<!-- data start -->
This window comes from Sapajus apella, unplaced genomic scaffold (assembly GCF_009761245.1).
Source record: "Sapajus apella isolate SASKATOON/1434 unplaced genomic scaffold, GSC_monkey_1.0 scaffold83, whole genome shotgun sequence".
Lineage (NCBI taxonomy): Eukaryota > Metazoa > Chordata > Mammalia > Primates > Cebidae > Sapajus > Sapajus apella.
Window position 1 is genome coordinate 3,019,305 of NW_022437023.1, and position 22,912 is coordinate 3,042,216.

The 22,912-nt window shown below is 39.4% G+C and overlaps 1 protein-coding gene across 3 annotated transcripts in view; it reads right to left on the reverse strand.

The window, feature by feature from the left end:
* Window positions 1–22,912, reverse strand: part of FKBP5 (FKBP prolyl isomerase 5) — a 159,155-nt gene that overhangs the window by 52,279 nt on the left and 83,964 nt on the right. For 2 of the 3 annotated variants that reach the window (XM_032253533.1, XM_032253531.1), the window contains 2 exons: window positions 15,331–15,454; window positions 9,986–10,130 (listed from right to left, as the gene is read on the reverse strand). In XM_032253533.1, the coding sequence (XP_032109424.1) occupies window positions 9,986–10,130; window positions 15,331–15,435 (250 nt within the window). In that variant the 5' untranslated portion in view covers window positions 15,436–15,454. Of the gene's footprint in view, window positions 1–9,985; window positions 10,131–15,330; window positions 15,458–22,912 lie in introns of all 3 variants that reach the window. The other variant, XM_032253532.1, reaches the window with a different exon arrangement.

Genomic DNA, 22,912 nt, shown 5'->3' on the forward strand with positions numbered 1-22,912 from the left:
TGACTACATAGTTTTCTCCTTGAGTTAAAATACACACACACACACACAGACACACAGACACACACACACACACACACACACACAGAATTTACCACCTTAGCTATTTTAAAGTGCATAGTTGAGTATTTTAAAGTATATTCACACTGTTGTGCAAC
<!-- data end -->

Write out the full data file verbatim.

This window comes from Sapajus apella, unplaced genomic scaffold (assembly GCF_009761245.1).
Source record: "Sapajus apella isolate SASKATOON/1434 unplaced genomic scaffold, GSC_monkey_1.0 scaffold83, whole genome shotgun sequence".
Lineage (NCBI taxonomy): Eukaryota > Metazoa > Chordata > Mammalia > Primates > Cebidae > Sapajus > Sapajus apella.
Window position 1 is genome coordinate 3,019,305 of NW_022437023.1, and position 22,912 is coordinate 3,042,216.

The 22,912-nt window shown below is 39.4% G+C and overlaps 1 protein-coding gene across 3 annotated transcripts in view; it reads right to left on the reverse strand.

The window, feature by feature from the left end:
* Window positions 1–22,912, reverse strand: part of FKBP5 (FKBP prolyl isomerase 5) — a 159,155-nt gene that overhangs the window by 52,279 nt on the left and 83,964 nt on the right. For 2 of the 3 annotated variants that reach the window (XM_032253533.1, XM_032253531.1), the window contains 2 exons: window positions 15,331–15,454; window positions 9,986–10,130 (listed from right to left, as the gene is read on the reverse strand). In XM_032253533.1, the coding sequence (XP_032109424.1) occupies window positions 9,986–10,130; window positions 15,331–15,435 (250 nt within the window). In that variant the 5' untranslated portion in view covers window positions 15,436–15,454. Of the gene's footprint in view, window positions 1–9,985; window positions 10,131–15,330; window positions 15,458–22,912 lie in introns of all 3 variants that reach the window. The other variant, XM_032253532.1, reaches the window with a different exon arrangement.

Genomic DNA, 22,912 nt, shown 5'->3' on the forward strand with positions numbered 1-22,912 from the left:
TGACTACATAGTTTTCTCCTTGAGTTAAAATACACACACACACACACAGACACACAGACACACACACACACACACACACACACAGAATTTACCACCTTAGCTATTTTAAAGTGCATAGTTGAGTATTTTAAAGTATATTCACACTGTTGTGCAAC